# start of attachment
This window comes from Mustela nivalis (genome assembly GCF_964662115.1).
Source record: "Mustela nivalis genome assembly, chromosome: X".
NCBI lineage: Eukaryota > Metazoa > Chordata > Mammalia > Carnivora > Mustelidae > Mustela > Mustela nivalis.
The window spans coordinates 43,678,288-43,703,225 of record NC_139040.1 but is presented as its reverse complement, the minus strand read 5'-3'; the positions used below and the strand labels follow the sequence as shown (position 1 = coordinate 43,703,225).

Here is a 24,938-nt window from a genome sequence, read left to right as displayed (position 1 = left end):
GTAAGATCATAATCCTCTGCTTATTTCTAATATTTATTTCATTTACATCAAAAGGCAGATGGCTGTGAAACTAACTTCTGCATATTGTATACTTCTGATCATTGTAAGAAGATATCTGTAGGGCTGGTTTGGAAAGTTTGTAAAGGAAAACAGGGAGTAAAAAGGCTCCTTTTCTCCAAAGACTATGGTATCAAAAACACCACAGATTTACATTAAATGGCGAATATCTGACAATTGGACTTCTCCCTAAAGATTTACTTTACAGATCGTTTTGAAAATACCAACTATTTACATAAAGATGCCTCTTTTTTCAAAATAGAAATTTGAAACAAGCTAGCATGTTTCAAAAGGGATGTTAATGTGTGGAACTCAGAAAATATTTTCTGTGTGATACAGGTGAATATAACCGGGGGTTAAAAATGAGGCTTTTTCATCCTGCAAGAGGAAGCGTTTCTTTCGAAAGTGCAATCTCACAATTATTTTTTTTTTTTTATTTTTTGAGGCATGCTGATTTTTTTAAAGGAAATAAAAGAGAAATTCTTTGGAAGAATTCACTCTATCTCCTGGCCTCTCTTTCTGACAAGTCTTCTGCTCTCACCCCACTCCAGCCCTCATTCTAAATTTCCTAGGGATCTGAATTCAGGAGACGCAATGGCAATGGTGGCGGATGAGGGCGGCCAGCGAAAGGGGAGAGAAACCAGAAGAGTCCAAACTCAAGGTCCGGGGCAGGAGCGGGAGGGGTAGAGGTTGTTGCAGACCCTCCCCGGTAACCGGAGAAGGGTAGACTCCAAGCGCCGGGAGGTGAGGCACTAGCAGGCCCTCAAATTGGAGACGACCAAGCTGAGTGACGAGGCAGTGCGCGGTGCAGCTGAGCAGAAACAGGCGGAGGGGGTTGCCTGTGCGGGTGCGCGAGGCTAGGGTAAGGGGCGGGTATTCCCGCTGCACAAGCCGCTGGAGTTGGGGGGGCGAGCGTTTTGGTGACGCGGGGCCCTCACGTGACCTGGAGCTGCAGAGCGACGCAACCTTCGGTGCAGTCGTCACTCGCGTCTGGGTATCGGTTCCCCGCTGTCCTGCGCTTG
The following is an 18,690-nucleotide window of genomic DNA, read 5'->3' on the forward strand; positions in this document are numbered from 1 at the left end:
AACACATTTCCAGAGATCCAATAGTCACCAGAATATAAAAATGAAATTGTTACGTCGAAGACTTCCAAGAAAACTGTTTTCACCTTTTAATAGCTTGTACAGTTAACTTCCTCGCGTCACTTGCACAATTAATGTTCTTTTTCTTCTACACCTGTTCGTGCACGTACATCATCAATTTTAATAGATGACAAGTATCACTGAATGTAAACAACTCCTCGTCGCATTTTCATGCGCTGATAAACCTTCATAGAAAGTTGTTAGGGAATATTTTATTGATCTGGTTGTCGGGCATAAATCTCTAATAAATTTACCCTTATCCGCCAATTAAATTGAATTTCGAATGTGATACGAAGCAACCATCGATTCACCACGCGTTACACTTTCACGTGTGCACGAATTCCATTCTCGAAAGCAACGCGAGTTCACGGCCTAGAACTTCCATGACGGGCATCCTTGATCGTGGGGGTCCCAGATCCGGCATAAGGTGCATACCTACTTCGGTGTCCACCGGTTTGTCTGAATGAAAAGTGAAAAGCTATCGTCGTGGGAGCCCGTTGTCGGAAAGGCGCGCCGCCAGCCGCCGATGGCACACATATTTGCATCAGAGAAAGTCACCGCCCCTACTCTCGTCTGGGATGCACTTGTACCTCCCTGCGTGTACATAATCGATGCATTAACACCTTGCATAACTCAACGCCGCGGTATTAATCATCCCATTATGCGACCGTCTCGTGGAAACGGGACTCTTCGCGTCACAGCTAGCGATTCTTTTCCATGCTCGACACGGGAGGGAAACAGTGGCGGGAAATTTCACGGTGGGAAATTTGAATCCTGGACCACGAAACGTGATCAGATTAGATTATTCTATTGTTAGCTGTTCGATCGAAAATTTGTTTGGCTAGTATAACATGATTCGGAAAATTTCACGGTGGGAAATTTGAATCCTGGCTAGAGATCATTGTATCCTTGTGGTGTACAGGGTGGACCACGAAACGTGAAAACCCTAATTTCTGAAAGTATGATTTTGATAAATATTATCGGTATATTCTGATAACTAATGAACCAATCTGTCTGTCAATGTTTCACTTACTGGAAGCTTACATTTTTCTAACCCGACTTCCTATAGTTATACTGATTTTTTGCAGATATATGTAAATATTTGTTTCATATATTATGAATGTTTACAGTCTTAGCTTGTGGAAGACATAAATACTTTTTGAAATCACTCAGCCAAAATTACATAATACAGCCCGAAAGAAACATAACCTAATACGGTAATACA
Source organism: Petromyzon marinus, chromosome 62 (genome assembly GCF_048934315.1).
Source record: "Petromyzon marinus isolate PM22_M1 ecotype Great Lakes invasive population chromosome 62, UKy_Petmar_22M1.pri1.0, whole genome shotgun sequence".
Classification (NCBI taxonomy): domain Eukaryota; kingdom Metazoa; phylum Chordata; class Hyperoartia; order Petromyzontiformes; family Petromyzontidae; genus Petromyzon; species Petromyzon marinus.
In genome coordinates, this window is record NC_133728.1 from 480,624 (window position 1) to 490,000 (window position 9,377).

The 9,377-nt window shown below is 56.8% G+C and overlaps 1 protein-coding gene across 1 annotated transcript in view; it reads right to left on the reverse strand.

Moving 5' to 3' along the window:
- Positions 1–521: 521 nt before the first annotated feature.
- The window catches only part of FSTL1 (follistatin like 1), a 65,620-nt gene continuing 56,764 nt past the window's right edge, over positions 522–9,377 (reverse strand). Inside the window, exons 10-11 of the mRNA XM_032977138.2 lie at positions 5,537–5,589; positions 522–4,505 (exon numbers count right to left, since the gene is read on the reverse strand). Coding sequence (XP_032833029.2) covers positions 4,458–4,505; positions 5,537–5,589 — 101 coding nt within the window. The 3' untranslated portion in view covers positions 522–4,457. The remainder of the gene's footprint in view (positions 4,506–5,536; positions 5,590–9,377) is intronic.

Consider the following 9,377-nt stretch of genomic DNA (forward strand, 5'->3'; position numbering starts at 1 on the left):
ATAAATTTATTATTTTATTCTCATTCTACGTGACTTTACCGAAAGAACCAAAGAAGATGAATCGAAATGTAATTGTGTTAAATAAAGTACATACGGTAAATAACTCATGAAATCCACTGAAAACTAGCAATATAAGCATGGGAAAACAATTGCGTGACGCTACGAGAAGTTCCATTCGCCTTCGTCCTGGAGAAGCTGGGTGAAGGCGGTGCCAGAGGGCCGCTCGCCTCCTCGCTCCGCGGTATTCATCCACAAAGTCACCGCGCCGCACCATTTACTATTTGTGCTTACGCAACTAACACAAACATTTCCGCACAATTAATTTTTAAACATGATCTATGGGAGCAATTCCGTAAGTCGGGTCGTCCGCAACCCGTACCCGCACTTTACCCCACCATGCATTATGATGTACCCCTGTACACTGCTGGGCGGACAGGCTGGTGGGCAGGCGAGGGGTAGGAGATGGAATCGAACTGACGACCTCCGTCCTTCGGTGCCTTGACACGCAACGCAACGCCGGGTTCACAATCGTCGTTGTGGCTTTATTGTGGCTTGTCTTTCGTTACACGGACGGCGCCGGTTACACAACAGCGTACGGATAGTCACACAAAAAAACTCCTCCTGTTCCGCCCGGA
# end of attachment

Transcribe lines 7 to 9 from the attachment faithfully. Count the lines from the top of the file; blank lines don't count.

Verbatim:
The following is an 18,690-nucleotide window of genomic DNA, read 5'->3' on the forward strand; positions in this document are numbered from 1 at the left end:
AACACATTTCCAGAGATCCAATAGTCACCAGAATATAAAAATGAAATTGTTACGTCGAAGACTTCCAAGAAAACTGTTTTCACCTTTTAATAGCTTGTACAGTTAACTTCCTCGCGTCACTTGCACAATTAATGTTCTTTTTCTTCTACACCTGTTCGTGCACGTACATCATCAATTTTAATAGATGACAAGTATCACTGAATGTAAACAACTCCTCGTCGCATTTTCATGCGCTGATAAACCTTCATAGAAAGTTGTTAGGGAATATTTTATTGATCTGGTTGTCGGGCATAAATCTCTAATAAATTTACCCTTATCCGCCAATTAAATTGAATTTCGAATGTGATACGAAGCAACCATCGATTCACCACGCGTTACACTTTCACGTGTGCACGAATTCCATTCTCGAAAGCAACGCGAGTTCACGGCCTAGAACTTCCATGACGGGCATCCTTGATCGTGGGGGTCCCAGATCCGGCATAAGGTGCATACCTACTTCGGTGTCCACCGGTTTGTCTGAATGAAAAGTGAAAAGCTATCGTCGTGGGAGCCCGTTGTCGGAAAGGCGCGCCGCCAGCCGCCGATGGCACACATATTTGCATCAGAGAAAGTCACCGCCCCTACTCTCGTCTGGGATGCACTTGTACCTCCCTGCGTGTACATAATCGATGCATTAACACCTTGCATAACTCAACGCCGCGGTATTAATCATCCCATTATGCGACCGTCTCGTGGAAACGGGACTCTTCGCGTCACAGCTAGCGATTCTTTTCCATGCTCGACACGGGAGGGAAACAGTGGCGGGAAATTTCACGGTGGGAAATTTGAATCCTGGACCACGAAACGTGATCAGATTAGATTATTCTATTGTTAGCTGTTCGATCGAAAATTTGTTTGGCTAGTATAACATGATTCGGAAAATTTCACGGTGGGAAATTTGAATCCTGGCTAGAGATCATTGTATCCTTGTGGTGTACAGGGTGGACCACGAAACGTGAAAACCCTAATTTCTGAAAGTATGATTTTGATAAATATTATCGGTATATTCTGATAACTAATGAACCAATCTGTCTGTCAATGTTTCACTTACTGGAAGCTTACATTTTTCTAACCCGACTTCCTATAGTTATACTGATTTTTTGCAGATATATGTAAATATTTGTTTCATATATTATGAATGTTTACAGTCTTAGCTTGTGGAAGACATAAATACTTTTTGAAATCACTCAGCCAAAATTACATAATACAGCCCGAAAGAAACATAACCTAATACGGTAATACA
Source organism: Petromyzon marinus, chromosome 62 (genome assembly GCF_048934315.1).